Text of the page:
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Demand for E-Commerce Deliveries and On-Demand Car Hailing Services Spurs Gig Economy Worker Demand, Business and Industry Trends Analysis

One of the perks for independent workers is choosing when and where to work.  Uber reported that as of late 2019, 92% of its drivers worked less than 40 hours per week, and 45% work fewer than 10 hours per week.  RBC Capital Markets conducted a survey of Uber and Lyft drivers in 2019 which found that 70% of respondents being “extremely” or “very” satisfied with their job experience.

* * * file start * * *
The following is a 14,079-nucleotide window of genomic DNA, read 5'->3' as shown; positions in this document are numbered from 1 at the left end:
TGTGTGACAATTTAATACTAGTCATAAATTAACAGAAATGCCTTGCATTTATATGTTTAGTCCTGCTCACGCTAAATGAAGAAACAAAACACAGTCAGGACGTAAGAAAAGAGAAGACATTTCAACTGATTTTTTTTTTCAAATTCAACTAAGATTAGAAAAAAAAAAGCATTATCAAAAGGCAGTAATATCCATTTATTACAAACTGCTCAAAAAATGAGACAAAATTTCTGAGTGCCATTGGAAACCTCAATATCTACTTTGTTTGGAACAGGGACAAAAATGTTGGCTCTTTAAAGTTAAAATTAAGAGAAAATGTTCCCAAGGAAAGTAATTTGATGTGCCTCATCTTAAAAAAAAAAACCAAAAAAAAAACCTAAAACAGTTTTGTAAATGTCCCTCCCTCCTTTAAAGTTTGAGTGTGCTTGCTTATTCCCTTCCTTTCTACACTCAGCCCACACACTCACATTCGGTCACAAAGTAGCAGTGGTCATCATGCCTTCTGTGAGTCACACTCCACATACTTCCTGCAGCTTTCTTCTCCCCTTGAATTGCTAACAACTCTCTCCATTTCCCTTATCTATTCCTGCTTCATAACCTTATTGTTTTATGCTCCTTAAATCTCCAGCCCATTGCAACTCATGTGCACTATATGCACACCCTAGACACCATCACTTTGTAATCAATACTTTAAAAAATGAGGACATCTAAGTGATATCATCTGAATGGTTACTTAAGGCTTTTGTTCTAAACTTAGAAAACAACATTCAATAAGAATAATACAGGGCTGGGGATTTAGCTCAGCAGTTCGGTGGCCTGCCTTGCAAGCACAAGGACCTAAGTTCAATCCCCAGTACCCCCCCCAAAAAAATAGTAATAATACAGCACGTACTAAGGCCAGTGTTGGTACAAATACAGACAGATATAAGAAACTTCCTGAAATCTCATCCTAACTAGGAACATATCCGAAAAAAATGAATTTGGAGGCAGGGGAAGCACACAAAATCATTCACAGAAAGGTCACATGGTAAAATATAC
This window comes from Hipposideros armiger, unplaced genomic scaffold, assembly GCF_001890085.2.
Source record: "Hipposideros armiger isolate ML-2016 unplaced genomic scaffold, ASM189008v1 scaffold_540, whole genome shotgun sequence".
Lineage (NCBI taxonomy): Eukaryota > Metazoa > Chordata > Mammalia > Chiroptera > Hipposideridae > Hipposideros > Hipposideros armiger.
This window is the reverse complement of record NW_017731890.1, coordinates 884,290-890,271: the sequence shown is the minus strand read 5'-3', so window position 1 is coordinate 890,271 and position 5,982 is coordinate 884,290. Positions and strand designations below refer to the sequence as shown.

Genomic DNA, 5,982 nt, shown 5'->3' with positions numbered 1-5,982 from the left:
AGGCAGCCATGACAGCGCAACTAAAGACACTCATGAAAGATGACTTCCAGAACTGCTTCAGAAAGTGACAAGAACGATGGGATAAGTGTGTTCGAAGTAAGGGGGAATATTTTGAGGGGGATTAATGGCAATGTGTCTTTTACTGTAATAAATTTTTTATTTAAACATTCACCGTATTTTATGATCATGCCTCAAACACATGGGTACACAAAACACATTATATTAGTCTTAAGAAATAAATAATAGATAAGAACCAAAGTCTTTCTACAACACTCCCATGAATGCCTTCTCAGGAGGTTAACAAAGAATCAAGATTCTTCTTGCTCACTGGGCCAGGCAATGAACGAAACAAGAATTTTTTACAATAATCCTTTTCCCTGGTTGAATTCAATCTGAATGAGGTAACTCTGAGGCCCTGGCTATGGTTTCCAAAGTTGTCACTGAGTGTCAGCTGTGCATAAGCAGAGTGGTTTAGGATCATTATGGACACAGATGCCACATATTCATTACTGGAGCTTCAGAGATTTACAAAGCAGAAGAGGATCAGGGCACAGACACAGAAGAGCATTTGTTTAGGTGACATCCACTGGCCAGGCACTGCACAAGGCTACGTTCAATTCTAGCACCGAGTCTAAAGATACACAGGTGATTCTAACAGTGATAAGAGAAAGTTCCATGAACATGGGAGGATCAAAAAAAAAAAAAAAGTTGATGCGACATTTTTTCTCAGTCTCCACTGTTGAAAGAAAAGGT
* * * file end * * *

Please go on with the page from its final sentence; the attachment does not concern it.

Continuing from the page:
There is a significant debate underway in many nations as to whether or not people working as Uber drivers, Instacart shoppers and similar agents are actually employees, rather than contract workers.  Legislative reform may well be attempted on large scale in this regard.   In some cases, class action lawsuits have been filed by the contract workers.  If governments rule that such workers are employees, it would have a massive effect on the business models of sharing economy firms.  In the U.S., for example, it would mean that firms were subject to paying payroll taxes such as Social Security, and were subject to very high levels of labor, safety, health and anti-discrimination laws.  This debate will likely continue for many years to come, and may well lead to legal reform in some nations.  Another outcome may be the formation of contractor workers’ unions or union-like organizations that might demand better pay or working conditions.  The “Independent Drivers Guild” now exists in New York City, representing tens of thousands of local Uber drivers, but not quite acting as a true labor union.